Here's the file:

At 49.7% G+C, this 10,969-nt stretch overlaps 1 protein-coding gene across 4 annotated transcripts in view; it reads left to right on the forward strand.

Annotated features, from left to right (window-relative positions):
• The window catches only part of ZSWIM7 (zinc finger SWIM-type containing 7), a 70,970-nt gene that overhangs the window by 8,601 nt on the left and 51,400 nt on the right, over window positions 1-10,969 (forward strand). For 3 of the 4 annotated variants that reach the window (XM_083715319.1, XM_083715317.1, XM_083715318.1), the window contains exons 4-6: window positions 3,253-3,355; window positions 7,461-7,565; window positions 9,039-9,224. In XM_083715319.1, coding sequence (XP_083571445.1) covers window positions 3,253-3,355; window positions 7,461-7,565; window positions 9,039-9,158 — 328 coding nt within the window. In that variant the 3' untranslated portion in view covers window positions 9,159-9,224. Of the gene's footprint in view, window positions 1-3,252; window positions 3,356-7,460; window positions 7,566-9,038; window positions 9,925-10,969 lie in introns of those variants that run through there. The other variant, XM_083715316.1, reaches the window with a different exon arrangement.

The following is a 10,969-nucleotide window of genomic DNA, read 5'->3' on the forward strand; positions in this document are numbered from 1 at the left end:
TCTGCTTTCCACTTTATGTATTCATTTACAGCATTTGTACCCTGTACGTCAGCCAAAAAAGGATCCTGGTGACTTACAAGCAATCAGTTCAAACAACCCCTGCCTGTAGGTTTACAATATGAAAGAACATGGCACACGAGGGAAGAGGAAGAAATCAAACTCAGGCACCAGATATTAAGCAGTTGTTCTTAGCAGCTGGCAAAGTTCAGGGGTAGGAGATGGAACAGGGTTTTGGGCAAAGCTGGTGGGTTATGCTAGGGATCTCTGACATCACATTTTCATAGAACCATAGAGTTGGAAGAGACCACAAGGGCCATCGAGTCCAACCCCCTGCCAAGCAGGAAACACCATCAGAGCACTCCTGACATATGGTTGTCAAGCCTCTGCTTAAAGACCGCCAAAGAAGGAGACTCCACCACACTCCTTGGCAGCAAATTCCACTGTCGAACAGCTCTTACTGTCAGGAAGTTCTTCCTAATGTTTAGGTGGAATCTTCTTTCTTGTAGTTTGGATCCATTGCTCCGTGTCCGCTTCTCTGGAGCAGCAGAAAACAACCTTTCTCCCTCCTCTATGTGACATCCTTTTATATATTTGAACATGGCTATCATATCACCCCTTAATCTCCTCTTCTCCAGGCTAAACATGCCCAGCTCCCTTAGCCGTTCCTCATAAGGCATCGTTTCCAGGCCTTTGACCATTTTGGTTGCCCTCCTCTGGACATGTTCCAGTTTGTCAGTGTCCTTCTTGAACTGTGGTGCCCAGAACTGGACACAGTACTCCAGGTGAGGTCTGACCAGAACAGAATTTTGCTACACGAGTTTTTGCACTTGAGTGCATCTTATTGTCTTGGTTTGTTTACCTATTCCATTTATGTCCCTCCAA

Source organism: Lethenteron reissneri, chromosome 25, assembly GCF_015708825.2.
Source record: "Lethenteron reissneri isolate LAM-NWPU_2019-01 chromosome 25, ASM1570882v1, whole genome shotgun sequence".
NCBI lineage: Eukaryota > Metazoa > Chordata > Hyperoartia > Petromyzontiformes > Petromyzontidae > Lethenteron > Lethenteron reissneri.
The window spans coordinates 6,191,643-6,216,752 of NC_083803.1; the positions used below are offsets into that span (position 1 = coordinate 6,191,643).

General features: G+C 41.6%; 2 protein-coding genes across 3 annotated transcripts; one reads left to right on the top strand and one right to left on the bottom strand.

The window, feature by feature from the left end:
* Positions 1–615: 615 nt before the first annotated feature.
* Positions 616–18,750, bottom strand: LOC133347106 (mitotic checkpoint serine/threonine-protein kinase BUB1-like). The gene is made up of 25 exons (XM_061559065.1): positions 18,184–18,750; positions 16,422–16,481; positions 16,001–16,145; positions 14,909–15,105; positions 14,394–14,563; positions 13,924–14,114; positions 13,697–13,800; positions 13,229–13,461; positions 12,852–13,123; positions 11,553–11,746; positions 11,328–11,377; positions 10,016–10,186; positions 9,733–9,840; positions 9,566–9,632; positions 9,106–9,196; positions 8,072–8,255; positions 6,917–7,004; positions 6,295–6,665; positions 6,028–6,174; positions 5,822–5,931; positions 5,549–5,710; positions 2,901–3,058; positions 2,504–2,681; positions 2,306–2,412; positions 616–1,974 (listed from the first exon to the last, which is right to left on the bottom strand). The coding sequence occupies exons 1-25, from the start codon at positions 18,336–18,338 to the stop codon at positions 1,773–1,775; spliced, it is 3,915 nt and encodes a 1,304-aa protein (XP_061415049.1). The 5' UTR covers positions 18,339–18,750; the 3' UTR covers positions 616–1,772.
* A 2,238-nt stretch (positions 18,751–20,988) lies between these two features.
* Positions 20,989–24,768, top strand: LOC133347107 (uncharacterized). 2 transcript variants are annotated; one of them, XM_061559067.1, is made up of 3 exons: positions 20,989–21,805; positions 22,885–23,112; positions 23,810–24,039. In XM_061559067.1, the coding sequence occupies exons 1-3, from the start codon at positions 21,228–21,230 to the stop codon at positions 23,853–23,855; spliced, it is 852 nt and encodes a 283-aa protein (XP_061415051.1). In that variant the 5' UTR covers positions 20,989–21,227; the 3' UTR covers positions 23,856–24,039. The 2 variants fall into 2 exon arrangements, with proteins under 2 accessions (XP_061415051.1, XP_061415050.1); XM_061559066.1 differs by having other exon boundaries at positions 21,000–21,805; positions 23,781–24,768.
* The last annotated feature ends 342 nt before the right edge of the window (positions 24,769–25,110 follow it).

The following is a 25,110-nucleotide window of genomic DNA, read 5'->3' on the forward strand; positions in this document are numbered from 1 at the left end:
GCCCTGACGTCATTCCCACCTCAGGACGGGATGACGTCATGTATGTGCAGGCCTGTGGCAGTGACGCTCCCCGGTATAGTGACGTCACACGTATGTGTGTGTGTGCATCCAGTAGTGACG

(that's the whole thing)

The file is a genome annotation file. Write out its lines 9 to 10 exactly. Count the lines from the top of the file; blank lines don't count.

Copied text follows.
The window spans coordinates 6,191,643-6,216,752 of NC_083803.1; the positions used below are offsets into that span (position 1 = coordinate 6,191,643).

General features: G+C 41.6%; 2 protein-coding genes across 3 annotated transcripts; one reads left to right on the top strand and one right to left on the bottom strand.